Altoona Loses on Walk Off Wild Pitch

Pribanic pitched seven strong innings tonight, but Altoona couldn't close out the win.

The Altoona Curve went to extra innings for the second night in a row, only this time it was the Richmond Flying Squirrels who came away with a victory, winning by a 3-2 score in 11 innings.  Altoona held a 1-0 lead until the eighth inning, when Michael Dubee allowed the tying run to score.  The game stayed tied until the 11th, when Jose Hernandez delivered a pinch hit, two out single to bring in Jordy Mercer for the go ahead run.  However, the Curve were unable to hold the lead, as Noah Krol had a throwing error to bring in the tying run, and a wild pitch to bring in the winning run for Richmond.

Altoona got a great outing from Aaron Pribanic, who pitched seven innings, allowing three hits, and one run, with no walks and two strikeouts.  Pribanic came out for the eighth inning, and allowed a leadoff hit, which ended his night.  He was very efficient, ending up with 69 pitches, with 48 of those going for strikes.

Michael Dubee came on to relieve Pribanic, and after getting two quick outs, ran in to trouble.  With a runner on second, Pribanic allowed an RBI single to Johnny Monell, with Starling Marte having little chance to catch the runner at the plate.  The throw by Marte allowed Monell to move up to second.  Justin Christian followed that up with a single to left field, although this time Quincy Latimore made a great throw, easily nailing Monell at the plate for the third out.

The game remained scoreless until the 11th inning when Altoona managed a two out rally.  Jordy Mercer drew a walk with two outs, which brought up catcher Eric Fryer.  Fryer, who hit a solo homer in the second inning to give Altoona a 1-0 lead, hit a slow roller to the pitcher, down the first base line.  Richmond pitcher Justin Dowdy tried to tag Fryer, but dropped the ball after bouncing it off of Fryer’s elbow pad.  There was some debate over whether Fryer knocked it out of Dowdy’s hand, although he was ruled safe.  That brought up Jose Hernandez, who hit a single to center, just short of the diving center fielder, bringing in Mercer.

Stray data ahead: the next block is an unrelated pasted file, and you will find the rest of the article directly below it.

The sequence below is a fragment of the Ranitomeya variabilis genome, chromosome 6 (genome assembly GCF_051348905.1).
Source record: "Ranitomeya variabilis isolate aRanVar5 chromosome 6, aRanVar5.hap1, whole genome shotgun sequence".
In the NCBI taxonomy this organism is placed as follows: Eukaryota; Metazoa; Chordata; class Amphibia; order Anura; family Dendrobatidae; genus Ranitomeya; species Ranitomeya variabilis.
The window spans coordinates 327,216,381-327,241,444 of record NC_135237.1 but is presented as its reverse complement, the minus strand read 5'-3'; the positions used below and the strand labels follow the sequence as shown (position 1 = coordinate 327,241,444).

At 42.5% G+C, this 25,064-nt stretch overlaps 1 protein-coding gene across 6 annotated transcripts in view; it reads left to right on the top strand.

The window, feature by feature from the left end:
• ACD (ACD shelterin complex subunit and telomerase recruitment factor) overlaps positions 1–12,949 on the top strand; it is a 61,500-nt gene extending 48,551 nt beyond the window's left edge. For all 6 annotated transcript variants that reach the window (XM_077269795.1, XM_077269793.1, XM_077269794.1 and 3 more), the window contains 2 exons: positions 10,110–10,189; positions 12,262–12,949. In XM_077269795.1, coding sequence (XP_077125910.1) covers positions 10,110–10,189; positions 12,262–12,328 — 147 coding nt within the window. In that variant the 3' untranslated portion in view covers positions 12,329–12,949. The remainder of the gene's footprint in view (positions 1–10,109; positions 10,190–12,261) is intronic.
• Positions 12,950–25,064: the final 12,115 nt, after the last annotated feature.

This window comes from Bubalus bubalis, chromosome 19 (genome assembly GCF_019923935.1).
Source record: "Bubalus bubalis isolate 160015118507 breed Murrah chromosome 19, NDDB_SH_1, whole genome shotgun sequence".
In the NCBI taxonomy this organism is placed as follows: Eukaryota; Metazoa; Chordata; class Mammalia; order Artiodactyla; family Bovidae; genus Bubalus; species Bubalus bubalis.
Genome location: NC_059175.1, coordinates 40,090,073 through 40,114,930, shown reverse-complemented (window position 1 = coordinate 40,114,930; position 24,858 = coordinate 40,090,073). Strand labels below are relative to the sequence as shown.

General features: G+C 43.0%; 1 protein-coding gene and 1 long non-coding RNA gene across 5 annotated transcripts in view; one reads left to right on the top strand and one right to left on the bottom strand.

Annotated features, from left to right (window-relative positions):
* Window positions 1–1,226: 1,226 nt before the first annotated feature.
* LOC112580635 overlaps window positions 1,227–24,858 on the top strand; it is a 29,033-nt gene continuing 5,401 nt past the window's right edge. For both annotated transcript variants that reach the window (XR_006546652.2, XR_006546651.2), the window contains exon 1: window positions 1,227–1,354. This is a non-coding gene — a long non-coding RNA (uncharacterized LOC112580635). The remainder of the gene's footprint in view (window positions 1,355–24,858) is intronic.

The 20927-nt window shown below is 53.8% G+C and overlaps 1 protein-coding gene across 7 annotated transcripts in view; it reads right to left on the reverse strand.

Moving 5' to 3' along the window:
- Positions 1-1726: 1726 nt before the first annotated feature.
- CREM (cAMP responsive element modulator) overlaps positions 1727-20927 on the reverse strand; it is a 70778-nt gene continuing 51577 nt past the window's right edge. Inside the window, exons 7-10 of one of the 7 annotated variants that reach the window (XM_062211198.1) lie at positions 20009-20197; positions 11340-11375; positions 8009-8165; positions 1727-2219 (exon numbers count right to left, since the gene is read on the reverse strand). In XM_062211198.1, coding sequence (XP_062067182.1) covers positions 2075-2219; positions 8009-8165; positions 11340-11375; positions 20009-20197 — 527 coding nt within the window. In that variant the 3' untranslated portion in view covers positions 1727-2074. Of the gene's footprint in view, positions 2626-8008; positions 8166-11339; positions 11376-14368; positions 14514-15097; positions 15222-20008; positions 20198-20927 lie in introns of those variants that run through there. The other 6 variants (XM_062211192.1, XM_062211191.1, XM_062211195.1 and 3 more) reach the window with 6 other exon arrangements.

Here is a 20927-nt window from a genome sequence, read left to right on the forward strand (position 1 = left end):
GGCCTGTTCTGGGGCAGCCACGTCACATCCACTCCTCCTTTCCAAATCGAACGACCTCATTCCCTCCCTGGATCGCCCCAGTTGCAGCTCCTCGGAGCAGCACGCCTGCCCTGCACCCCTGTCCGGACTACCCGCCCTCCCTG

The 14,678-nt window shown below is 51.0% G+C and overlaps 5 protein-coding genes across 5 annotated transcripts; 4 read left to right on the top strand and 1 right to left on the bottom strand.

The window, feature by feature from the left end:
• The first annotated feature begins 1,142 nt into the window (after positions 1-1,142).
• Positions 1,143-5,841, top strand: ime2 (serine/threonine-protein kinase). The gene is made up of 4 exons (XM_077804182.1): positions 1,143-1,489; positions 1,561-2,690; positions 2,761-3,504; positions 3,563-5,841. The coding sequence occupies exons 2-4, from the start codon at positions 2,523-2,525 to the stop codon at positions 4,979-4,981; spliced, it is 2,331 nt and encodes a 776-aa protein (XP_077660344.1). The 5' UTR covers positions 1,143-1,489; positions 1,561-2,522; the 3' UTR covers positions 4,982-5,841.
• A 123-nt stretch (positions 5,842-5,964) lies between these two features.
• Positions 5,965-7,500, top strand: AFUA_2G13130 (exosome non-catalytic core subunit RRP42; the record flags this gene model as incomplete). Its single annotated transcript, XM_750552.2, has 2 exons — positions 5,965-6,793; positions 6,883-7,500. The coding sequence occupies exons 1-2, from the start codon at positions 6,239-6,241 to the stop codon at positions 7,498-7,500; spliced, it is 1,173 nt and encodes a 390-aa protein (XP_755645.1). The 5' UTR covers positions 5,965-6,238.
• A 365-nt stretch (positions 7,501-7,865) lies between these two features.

Noah Krol came on to close out the game, and immediately ran in to trouble.  Krol walked the first batter, then allowed an infield single to Christian.  Nick Noonan came up to bunt the runners over in to scoring position, although the bunt came back to Krol at the mound.  Krol went to third to get the lead runner, but threw wild, allowing Joel Weeks to score the tying run, and moving runners up to second and third with no outs.  With Charlie Culberson at the plate, Krol threw a wild pitch, allowing Christian to come in for the winning run.

Altoona wasted a good outing by Pribanic, who was mostly working in the 88-92 range.  Pribanic was working inside and low with his fastball against left handers, and mixing his slider in more often against right handers, while working low and away with his sinking fastball.  The sinker allowed him to get a lot of ground balls, with a 13:5 GO/AO ratio.  He was working inside often, with his fastball running in on left handers, and his off-speed stuff working inside against right handers.

My biggest issue with him has always been a lack of strikeouts.  He’s been clocked in the 91-94 MPH range in the past, but was in the 88-93 MPH range in the Arizona Fall League last year, and was 88-92 MPH tonight.  His sinker looks good, maybe not as good as Michael Crotta or Charlie Morton this year, but it’s close, and getting results.  Unfortunately, we’ve seen with Morton’s last start what can happen when you rely on your defense too much, and Pribanic isn’t working with a mid-90s sinker like Morton.  The key will be improving his secondary stuff, and developing an out pitch.

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Tim Williams

Tim is the owner and editor in chief of Pirates Prospects. He started the site in January 2009, and turned it into his full time job during the 2011 season. Prior to starting Pirates Prospects, Tim worked with AccuScore.com, providing MLB, NHL, and NFL coverage to various national media outlets, including ESPN Insider, USA Today, Yahoo Sports, and the Wall Street Journal. He also writes the annual Prospect Guide, which is sold through the site. Tim lives in Bradenton, where he provides live coverage all year of Spring Training, mini camp, instructs, the Bradenton Marauders, and the GCL Pirates.

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